And shouldn’t we be able to figure out a way of making large organizations as innovative as they are disciplined? And what about the 80% of employees around the world who, according to survey statistics, are less than fully engaged in their work? I mean, jeez, there has to be a way of making organizational a lot more uplifting and a lot less dispiriting.
It’s hard to imagine how something that has changed so little over the past few decades—in this case, the hierarchical, bureaucratic management system that governs life in large organizations—might change dramatically in the years to come. Nevertheless, a while back my friend Tom Stewart, the editor of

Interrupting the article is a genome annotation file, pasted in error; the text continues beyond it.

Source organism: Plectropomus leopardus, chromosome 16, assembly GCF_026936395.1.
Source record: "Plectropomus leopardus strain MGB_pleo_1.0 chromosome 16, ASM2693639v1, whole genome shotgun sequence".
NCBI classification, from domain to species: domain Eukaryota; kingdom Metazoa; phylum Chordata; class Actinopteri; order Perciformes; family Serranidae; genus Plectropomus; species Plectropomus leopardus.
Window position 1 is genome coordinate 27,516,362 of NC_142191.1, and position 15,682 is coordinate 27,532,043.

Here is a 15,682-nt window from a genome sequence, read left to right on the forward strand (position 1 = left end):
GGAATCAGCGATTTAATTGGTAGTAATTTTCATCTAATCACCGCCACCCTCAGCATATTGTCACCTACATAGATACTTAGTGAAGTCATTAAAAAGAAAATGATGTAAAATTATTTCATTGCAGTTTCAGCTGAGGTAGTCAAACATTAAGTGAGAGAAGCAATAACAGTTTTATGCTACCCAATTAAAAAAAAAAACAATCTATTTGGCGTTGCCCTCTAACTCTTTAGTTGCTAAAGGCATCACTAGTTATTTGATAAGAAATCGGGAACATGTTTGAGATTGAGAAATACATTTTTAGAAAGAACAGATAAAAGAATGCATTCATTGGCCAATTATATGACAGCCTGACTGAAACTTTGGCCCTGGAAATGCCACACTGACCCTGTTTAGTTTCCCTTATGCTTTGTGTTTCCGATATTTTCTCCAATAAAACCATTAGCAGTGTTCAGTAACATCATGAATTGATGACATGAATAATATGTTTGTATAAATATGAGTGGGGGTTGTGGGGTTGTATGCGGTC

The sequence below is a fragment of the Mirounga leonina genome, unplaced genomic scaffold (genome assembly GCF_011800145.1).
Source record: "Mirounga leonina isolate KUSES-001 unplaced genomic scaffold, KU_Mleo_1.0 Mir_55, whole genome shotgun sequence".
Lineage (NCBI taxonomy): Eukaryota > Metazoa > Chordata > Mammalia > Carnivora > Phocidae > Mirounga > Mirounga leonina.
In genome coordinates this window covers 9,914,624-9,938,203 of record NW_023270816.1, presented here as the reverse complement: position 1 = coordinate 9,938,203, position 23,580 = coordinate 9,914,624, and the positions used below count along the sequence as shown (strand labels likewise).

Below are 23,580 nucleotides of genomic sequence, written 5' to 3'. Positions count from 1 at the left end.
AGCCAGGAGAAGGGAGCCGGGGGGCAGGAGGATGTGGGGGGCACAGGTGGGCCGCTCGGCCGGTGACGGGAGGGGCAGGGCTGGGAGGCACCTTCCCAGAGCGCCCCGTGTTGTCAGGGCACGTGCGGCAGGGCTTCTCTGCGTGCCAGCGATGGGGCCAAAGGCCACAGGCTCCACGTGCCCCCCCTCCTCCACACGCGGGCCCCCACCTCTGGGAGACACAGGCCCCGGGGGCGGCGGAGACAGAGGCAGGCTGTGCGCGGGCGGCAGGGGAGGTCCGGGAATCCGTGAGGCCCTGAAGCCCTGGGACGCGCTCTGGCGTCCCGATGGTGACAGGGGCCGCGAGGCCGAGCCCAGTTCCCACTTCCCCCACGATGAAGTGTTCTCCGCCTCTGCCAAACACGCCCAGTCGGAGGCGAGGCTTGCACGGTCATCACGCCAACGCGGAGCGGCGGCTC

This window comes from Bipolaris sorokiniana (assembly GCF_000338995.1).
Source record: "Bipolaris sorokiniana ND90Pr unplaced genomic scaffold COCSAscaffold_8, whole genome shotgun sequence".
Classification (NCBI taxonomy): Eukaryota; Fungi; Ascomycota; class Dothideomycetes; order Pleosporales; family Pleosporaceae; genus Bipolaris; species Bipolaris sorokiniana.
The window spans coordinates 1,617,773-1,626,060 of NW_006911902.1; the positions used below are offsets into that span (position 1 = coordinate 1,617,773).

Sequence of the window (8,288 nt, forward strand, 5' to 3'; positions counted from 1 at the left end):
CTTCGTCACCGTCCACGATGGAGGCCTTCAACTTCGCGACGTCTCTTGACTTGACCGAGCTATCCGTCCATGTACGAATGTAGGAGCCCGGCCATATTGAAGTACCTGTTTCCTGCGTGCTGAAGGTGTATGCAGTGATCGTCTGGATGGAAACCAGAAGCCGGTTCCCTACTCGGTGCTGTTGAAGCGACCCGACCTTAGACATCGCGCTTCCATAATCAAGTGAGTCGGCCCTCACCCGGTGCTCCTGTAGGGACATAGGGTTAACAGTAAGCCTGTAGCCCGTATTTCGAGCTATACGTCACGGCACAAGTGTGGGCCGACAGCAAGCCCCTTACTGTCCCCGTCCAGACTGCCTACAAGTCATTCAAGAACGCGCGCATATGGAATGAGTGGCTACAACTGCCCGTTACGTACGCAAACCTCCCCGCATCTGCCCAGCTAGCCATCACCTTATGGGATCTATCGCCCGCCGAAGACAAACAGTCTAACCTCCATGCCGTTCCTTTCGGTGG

Harvard Business Review, and I posted the following question online:
Looking twenty years out into the future, what one characteristic—principle, practice, or structural feature—of the “modern” industrial organization will appear to be the most antiquated or anachronistic?
Over the course of a few weeks, we received more than one hundred responses from managers around the world.
Comments came from folks working in big multinationals like Dell, Philips, Infosys, Whirlpool, ArcelorMittal and Citi, as well as from individuals working in smaller companies and start-ups.